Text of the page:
Although dominated lately by the uproar over comments about Mexican arrivals made by Republican presidential candidate Donald Trump, America’s immigration debate will surely remain fueled powerfully by business claims of severe labor shortages. With industries ranging from fruit-picking to computer services allegedly desperate for help, numerous employers insist that the only fix is admitting ever more foreign workers into the U.S. economy. It’s lucky, then, that the Pew Research Center’s Hispanic Trends staff has recently updated its estimates on where the nation’s current illegal immigrants work – because they expose the labor shortage claims as largely bogus.
Reaching this conclusion is easy: Just compare Pew’s findings on occupations with the largest share of illegals in their workforces with wage figures put out by the U.S. Labor Department. If a given group of workers has been enjoying wages rising faster than the economy-wide average, that’s a pretty good sign of a labor market that’s at least reasonably tight (though not necessarily suffering any kind of lasting shortage). If a given group of workers has experienced wage lag, chances are their employers aren’t exactly starved for employees. Otherwise, of course, they’d be offering much higher pay.
According to Pew, the broad groups that were most illegals-heavy as of 2012 were farming, fishing and forestry; building and grounds cleaning and maintenance; construction and extraction; food preparation and serving; production; and transportation and material moving. No doubt none of these categories comes as a surprise. But here’s the funny thing: All of them have seen wages rising more slowly than the national average.
The Labor Department data used by Pew also reports constant dollar (pre-inflation) wages for these occupational groups (which are different from the industry groups whose wage figures I normally report on). They show that in May, 2009 (the available data closest to the start of the current economic recovery), economy-wide median wages were $15.95 per hour. By last May (the latest numbers), they had risen 7.15 percent before inflation, to $17.09. (You can look up the raw data yourself here and here.) Now here are the rates of increase for the illegals-heavy occupations:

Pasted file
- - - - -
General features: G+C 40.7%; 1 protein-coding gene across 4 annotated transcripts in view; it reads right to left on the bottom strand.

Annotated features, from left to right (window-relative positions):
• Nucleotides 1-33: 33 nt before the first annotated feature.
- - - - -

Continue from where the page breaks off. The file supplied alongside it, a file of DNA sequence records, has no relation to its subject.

>Farming, Fishing, and Forestry: +3.29 percent
>Building and Grounds Cleaning and Maintenance: +4.09 percent
>Production: +5.83 percent
>Construction and Extraction: +6.76 percent
>Transportation and Material Moving: +5.50 percent
>Food Preparation and Serving: 3.49 percent
Even worse, the occupational group that features the highest share of illegal workers – that farming etc. sector – saw the most sluggish wage increases. And the building maintenance category, the second most illegals-intensive occupation, wasn’t much better. That’s the opposite of what you’d expect from mainstream economics, which would insist that the sector that used the greatest numbers of illegals should be that experiencing the most wage inflation.
Some Mainstream Media organizations reported on the Pew results on occupational concentrations of illegal immigrants. But despite the prominence of the labor shortage claims, I couldn’t find a single instance of any reporters examining these critically important wage trends. They and the pundits, moreover, have completely ignored their wage-depressing implications for native-born workers. It’s clearly more satisfying to parrot phony labor shortage claims intended to inflate the work force artificially, and pauperize masses of American citizens and legal residents further, Not to mention fulminating about Donald Trump.